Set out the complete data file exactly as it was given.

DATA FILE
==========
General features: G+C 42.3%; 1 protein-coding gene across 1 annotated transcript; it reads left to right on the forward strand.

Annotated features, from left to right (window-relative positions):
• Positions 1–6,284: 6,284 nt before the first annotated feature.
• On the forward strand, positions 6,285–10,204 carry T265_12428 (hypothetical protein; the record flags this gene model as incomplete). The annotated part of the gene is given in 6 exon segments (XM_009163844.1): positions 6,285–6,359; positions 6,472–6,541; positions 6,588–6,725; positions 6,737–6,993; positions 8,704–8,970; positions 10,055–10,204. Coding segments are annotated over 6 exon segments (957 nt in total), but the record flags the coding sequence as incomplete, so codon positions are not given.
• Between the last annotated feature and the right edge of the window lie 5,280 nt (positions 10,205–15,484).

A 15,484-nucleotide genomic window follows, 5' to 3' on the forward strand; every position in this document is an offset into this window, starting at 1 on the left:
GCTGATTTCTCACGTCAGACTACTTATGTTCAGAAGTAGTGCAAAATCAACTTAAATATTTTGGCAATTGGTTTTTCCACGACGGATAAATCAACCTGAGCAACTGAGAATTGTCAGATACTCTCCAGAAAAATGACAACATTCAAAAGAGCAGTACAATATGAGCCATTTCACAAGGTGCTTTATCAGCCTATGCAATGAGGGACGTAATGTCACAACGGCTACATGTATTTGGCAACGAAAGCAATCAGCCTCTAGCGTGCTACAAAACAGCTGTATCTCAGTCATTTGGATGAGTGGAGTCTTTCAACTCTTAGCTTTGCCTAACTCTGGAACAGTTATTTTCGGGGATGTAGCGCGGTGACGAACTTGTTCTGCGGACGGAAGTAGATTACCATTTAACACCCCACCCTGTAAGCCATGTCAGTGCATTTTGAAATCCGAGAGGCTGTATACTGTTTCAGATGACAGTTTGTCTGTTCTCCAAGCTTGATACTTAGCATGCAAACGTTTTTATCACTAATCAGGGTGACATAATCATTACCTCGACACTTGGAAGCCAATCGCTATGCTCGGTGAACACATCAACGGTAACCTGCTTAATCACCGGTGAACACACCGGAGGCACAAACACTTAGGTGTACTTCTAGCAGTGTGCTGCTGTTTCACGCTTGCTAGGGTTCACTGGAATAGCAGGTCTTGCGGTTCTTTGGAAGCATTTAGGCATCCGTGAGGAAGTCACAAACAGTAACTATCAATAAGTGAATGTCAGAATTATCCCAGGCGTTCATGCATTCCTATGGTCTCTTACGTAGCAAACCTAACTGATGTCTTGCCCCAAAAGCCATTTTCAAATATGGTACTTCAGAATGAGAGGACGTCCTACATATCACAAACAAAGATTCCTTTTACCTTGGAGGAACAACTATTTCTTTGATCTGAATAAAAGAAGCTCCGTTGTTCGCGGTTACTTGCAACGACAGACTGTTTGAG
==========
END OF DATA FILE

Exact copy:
General features: G+C 42.3%; 1 protein-coding gene across 1 annotated transcript; it reads left to right on the forward strand.

Annotated features, from left to right (window-relative positions):
• Positions 1–6,284: 6,284 nt before the first annotated feature.
• On the forward strand, positions 6,285–10,204 carry T265_12428 (hypothetical protein; the record flags this gene model as incomplete). The annotated part of the gene is given in 6 exon segments (XM_009163844.1): positions 6,285–6,359; positions 6,472–6,541; positions 6,588–6,725; positions 6,737–6,993; positions 8,704–8,970; positions 10,055–10,204. Coding segments are annotated over 6 exon segments (957 nt in total), but the record flags the coding sequence as incomplete, so codon positions are not given.
• Between the last annotated feature and the right edge of the window lie 5,280 nt (positions 10,205–15,484).

A 15,484-nucleotide genomic window follows, 5' to 3' on the forward strand; every position in this document is an offset into this window, starting at 1 on the left:
GCTGATTTCTCACGTCAGACTACTTATGTTCAGAAGTAGTGCAAAATCAACTTAAATATTTTGGCAATTGGTTTTTCCACGACGGATAAATCAACCTGAGCAACTGAGAATTGTCAGATACTCTCCAGAAAAATGACAACATTCAAAAGAGCAGTACAATATGAGCCATTTCACAAGGTGCTTTATCAGCCTATGCAATGAGGGACGTAATGTCACAACGGCTACATGTATTTGGCAACGAAAGCAATCAGCCTCTAGCGTGCTACAAAACAGCTGTATCTCAGTCATTTGGATGAGTGGAGTCTTTCAACTCTTAGCTTTGCCTAACTCTGGAACAGTTATTTTCGGGGATGTAGCGCGGTGACGAACTTGTTCTGCGGACGGAAGTAGATTACCATTTAACACCCCACCCTGTAAGCCATGTCAGTGCATTTTGAAATCCGAGAGGCTGTATACTGTTTCAGATGACAGTTTGTCTGTTCTCCAAGCTTGATACTTAGCATGCAAACGTTTTTATCACTAATCAGGGTGACATAATCATTACCTCGACACTTGGAAGCCAATCGCTATGCTCGGTGAACACATCAACGGTAACCTGCTTAATCACCGGTGAACACACCGGAGGCACAAACACTTAGGTGTACTTCTAGCAGTGTGCTGCTGTTTCACGCTTGCTAGGGTTCACTGGAATAGCAGGTCTTGCGGTTCTTTGGAAGCATTTAGGCATCCGTGAGGAAGTCACAAACAGTAACTATCAATAAGTGAATGTCAGAATTATCCCAGGCGTTCATGCATTCCTATGGTCTCTTACGTAGCAAACCTAACTGATGTCTTGCCCCAAAAGCCATTTTCAAATATGGTACTTCAGAATGAGAGGACGTCCTACATATCACAAACAAAGATTCCTTTTACCTTGGAGGAACAACTATTTCTTTGATCTGAATAAAAGAAGCTCCGTTGTTCGCGGTTACTTGCAACGACAGACTGTTTGAG